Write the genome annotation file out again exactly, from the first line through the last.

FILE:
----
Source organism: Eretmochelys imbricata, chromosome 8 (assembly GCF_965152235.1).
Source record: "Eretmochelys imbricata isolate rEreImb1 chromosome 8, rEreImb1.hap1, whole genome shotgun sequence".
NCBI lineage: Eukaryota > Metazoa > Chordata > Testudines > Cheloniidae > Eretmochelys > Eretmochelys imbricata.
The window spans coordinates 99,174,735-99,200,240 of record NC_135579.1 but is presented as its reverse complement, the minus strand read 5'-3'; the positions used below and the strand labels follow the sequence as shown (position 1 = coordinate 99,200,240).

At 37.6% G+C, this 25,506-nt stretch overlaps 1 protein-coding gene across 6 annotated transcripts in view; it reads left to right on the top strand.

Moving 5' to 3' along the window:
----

Source organism: Eretmochelys imbricata, chromosome 8 (assembly GCF_965152235.1).
Source record: "Eretmochelys imbricata isolate rEreImb1 chromosome 8, rEreImb1.hap1, whole genome shotgun sequence".
NCBI lineage: Eukaryota > Metazoa > Chordata > Testudines > Cheloniidae > Eretmochelys > Eretmochelys imbricata.
The window spans coordinates 99,174,735-99,200,240 of record NC_135579.1 but is presented as its reverse complement, the minus strand read 5'-3'; the positions used below and the strand labels follow the sequence as shown (position 1 = coordinate 99,200,240).

At 37.6% G+C, this 25,506-nt stretch overlaps 1 protein-coding gene across 6 annotated transcripts in view; it reads left to right on the top strand.

Moving 5' to 3' along the window: